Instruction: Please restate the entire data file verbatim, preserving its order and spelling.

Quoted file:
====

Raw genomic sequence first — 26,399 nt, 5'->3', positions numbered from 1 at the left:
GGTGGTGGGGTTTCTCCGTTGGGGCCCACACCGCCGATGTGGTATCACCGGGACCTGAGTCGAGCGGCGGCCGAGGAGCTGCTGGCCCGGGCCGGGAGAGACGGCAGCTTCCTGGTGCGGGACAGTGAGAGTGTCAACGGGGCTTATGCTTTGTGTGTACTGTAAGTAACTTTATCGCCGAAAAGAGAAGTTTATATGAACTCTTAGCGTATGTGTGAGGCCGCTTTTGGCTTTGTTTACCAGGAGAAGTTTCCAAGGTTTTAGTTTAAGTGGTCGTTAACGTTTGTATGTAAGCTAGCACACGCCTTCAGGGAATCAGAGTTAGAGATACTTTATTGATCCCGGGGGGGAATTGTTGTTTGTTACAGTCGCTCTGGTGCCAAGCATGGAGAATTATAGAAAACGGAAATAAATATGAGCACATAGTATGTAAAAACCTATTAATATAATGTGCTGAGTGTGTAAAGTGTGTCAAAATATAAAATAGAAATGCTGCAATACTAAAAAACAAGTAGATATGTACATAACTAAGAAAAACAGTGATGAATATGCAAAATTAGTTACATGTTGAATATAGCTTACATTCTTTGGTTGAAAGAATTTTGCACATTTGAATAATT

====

Raw genomic sequence first — 26,399 nt, 5'->3', positions numbered from 1 at the left:
GGTGGTGGGGTTTCTCCGTTGGGGCCCACACCGCCGATGTGGTATCACCGGGACCTGAGTCGAGCGGCGGCCGAGGAGCTGCTGGCCCGGGCCGGGAGAGACGGCAGCTTCCTGGTGCGGGACAGTGAGAGTGTCAACGGGGCTTATGCTTTGTGTGTACTGTAAGTAACTTTATCGCCGAAAAGAGAAGTTTATATGAACTCTTAGCGTATGTGTGAGGCCGCTTTTGGCTTTGTTTACCAGGAGAAGTTTCCAAGGTTTTAGTTTAAGTGGTCGTTAACGTTTGTATGTAAGCTAGCACACGCCTTCAGGGAATCAGAGTTAGAGATACTTTATTGATCCCGGGGGGGAATTGTTGTTTGTTACAGTCGCTCTGGTGCCAAGCATGGAGAATTATAGAAAACGGAAATAAATATGAGCACATAGTATGTAAAAACCTATTAATATAATGTGCTGAGTGTGTAAAGTGTGTCAAAATATAAAATAGAAATGCTGCAATACTAAAAAACAAGTAGATATGTACATAACTAAGAAAAACAGTGATGAATATGCAAAATTAGTTACATGTTGAATATAGCTTACATTCTTTGGTTGAAAGAATTTTGCACATTTGAATAATT